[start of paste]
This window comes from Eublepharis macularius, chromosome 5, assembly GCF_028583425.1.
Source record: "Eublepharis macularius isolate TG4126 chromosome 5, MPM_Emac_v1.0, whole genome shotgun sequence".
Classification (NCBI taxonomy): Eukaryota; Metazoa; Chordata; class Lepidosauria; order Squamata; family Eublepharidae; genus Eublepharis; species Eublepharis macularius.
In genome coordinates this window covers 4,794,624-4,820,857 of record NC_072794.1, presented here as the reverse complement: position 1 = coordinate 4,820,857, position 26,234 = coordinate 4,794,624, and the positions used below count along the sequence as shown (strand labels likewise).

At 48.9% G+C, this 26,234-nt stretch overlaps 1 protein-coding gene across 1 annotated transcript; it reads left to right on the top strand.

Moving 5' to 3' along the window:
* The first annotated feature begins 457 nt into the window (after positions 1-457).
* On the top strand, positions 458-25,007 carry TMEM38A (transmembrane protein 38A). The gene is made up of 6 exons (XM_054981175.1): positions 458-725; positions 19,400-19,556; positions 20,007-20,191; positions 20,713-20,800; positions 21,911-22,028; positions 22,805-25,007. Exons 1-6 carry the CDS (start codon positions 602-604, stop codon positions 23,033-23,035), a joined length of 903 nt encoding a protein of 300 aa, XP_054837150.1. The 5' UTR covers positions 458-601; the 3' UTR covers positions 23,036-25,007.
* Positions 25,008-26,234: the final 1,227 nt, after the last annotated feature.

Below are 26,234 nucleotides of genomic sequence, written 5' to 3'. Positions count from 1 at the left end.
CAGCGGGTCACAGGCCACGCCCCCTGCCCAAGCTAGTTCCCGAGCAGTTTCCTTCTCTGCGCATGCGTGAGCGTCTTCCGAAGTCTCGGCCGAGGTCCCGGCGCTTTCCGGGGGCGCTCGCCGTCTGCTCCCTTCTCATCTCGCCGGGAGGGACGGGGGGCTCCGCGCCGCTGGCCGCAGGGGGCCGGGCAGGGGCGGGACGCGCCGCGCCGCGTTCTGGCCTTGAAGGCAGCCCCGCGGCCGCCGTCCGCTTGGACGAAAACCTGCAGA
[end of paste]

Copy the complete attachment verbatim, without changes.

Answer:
This window comes from Eublepharis macularius, chromosome 5, assembly GCF_028583425.1.
Source record: "Eublepharis macularius isolate TG4126 chromosome 5, MPM_Emac_v1.0, whole genome shotgun sequence".
Classification (NCBI taxonomy): Eukaryota; Metazoa; Chordata; class Lepidosauria; order Squamata; family Eublepharidae; genus Eublepharis; species Eublepharis macularius.
In genome coordinates this window covers 4,794,624-4,820,857 of record NC_072794.1, presented here as the reverse complement: position 1 = coordinate 4,820,857, position 26,234 = coordinate 4,794,624, and the positions used below count along the sequence as shown (strand labels likewise).

At 48.9% G+C, this 26,234-nt stretch overlaps 1 protein-coding gene across 1 annotated transcript; it reads left to right on the top strand.

Moving 5' to 3' along the window:
* The first annotated feature begins 457 nt into the window (after positions 1-457).
* On the top strand, positions 458-25,007 carry TMEM38A (transmembrane protein 38A). The gene is made up of 6 exons (XM_054981175.1): positions 458-725; positions 19,400-19,556; positions 20,007-20,191; positions 20,713-20,800; positions 21,911-22,028; positions 22,805-25,007. Exons 1-6 carry the CDS (start codon positions 602-604, stop codon positions 23,033-23,035), a joined length of 903 nt encoding a protein of 300 aa, XP_054837150.1. The 5' UTR covers positions 458-601; the 3' UTR covers positions 23,036-25,007.
* Positions 25,008-26,234: the final 1,227 nt, after the last annotated feature.

Below are 26,234 nucleotides of genomic sequence, written 5' to 3'. Positions count from 1 at the left end.
CAGCGGGTCACAGGCCACGCCCCCTGCCCAAGCTAGTTCCCGAGCAGTTTCCTTCTCTGCGCATGCGTGAGCGTCTTCCGAAGTCTCGGCCGAGGTCCCGGCGCTTTCCGGGGGCGCTCGCCGTCTGCTCCCTTCTCATCTCGCCGGGAGGGACGGGGGGCTCCGCGCCGCTGGCCGCAGGGGGCCGGGCAGGGGCGGGACGCGCCGCGCCGCGTTCTGGCCTTGAAGGCAGCCCCGCGGCCGCCGTCCGCTTGGACGAAAACCTGCAGA